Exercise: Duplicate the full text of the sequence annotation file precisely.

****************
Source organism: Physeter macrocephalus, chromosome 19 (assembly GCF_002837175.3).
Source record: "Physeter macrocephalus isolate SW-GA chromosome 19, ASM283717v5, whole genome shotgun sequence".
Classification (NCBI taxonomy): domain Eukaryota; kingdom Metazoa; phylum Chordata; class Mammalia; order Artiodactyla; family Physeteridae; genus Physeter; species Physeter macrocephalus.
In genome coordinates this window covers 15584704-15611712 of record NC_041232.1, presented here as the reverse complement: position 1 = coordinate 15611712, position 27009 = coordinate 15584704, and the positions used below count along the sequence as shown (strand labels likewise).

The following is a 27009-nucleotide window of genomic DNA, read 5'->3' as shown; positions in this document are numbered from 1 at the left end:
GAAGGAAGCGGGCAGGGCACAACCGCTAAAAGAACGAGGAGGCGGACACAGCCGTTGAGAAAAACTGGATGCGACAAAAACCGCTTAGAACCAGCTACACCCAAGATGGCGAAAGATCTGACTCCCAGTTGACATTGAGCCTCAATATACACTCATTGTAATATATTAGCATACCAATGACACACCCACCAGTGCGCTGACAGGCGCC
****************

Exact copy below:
Source organism: Physeter macrocephalus, chromosome 19 (assembly GCF_002837175.3).
Source record: "Physeter macrocephalus isolate SW-GA chromosome 19, ASM283717v5, whole genome shotgun sequence".
Classification (NCBI taxonomy): domain Eukaryota; kingdom Metazoa; phylum Chordata; class Mammalia; order Artiodactyla; family Physeteridae; genus Physeter; species Physeter macrocephalus.
In genome coordinates this window covers 15584704-15611712 of record NC_041232.1, presented here as the reverse complement: position 1 = coordinate 15611712, position 27009 = coordinate 15584704, and the positions used below count along the sequence as shown (strand labels likewise).

The following is a 27009-nucleotide window of genomic DNA, read 5'->3' as shown; positions in this document are numbered from 1 at the left end:
GAAGGAAGCGGGCAGGGCACAACCGCTAAAAGAACGAGGAGGCGGACACAGCCGTTGAGAAAAACTGGATGCGACAAAAACCGCTTAGAACCAGCTACACCCAAGATGGCGAAAGATCTGACTCCCAGTTGACATTGAGCCTCAATATACACTCATTGTAATATATTAGCATACCAATGACACACCCACCAGTGCGCTGACAGGCGCC